CRM (Customer Relationship Management)

Sophisticated software system that helps businesses collect and communicate to prospects and customers, and analyze and manage their activity over time. The prospects and customers provide their email addresses through an offer or purchase, and then become part of the CRM. The business then uses these lists to send out specific email messages and track responses, retention, and customer activity/lifetime value.

Crop Marks

Crop marks are printing lines that define the printable area on a page. They are placed at the corners of a page or image to define the limits of useable space for the designer. The printer also provides trim lines, denotes safe area, and bleed lines if the design goes to the edge of the page. Also called Registration Marks.

Example of “Crop Marks”

The practice of suggesting related products or services to a customer who is considering buying something, such as offering a dog leash to a person buying a dog collar. This approach often increases the amount of product sold overall.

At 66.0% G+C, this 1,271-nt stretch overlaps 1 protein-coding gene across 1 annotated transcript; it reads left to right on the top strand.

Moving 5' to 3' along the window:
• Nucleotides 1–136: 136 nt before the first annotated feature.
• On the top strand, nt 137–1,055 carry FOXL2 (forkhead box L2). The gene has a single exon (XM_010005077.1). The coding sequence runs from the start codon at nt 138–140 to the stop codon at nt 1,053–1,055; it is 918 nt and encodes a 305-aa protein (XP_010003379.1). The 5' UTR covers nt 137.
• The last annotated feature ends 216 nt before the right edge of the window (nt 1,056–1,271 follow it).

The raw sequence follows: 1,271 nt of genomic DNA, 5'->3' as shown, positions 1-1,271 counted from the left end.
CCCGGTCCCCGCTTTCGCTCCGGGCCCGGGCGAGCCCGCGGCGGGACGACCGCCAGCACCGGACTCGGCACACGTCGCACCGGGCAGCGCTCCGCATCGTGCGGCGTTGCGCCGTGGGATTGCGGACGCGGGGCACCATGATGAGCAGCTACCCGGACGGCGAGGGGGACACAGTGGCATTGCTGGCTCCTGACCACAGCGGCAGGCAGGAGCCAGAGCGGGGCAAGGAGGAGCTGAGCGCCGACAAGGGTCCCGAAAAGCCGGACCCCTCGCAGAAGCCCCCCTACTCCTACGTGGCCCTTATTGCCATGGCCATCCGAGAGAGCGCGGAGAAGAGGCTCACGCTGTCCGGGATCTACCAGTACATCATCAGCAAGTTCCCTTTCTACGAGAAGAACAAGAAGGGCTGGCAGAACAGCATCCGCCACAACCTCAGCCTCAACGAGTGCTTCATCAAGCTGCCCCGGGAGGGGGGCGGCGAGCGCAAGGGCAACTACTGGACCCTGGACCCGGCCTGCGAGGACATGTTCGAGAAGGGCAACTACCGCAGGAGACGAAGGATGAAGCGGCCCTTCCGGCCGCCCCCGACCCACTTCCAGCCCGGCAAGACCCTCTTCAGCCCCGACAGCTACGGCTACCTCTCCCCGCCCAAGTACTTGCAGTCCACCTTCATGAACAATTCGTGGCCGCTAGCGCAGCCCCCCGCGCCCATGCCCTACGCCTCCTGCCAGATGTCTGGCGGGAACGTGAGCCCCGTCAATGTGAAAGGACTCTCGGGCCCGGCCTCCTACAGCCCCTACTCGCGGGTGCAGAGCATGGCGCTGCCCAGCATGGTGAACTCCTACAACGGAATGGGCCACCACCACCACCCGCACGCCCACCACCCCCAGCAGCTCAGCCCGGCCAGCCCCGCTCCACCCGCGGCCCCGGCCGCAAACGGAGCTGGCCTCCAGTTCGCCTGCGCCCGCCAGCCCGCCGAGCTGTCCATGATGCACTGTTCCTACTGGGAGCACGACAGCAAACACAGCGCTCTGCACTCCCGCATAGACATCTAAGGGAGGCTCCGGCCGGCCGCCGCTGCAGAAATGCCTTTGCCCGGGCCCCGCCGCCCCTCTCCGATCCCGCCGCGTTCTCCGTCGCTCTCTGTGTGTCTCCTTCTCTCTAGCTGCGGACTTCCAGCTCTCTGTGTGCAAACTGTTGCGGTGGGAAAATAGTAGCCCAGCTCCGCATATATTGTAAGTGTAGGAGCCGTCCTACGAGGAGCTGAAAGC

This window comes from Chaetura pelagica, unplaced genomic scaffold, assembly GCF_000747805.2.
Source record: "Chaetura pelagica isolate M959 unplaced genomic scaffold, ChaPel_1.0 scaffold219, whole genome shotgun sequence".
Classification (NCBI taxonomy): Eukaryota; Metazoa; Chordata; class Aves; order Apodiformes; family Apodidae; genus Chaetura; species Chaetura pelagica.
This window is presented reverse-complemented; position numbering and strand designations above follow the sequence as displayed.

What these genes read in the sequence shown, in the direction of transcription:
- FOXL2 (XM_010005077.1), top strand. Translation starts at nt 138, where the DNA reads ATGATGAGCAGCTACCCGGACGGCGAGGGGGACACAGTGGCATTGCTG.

CTR ("Click-Through Rate")

A tool to measure the effectiveness of an online ad campaign. It's calculated by dividing the number of times an ad was displayed by the number of times the ad was actually clicked on. This term is also used with email marketing to track the number of email recipients who click through to a web page, video page or other link.

Customer File

The list a company keeps of all established customers (and sometimes qualified prospects).

Customer Record

A computerized file that shows customer information, including name, address, phone, buying history, credit card, gender, etc.

Customer Service Email

An email sent in response to a customer's question about a product or service that he or she has purchased.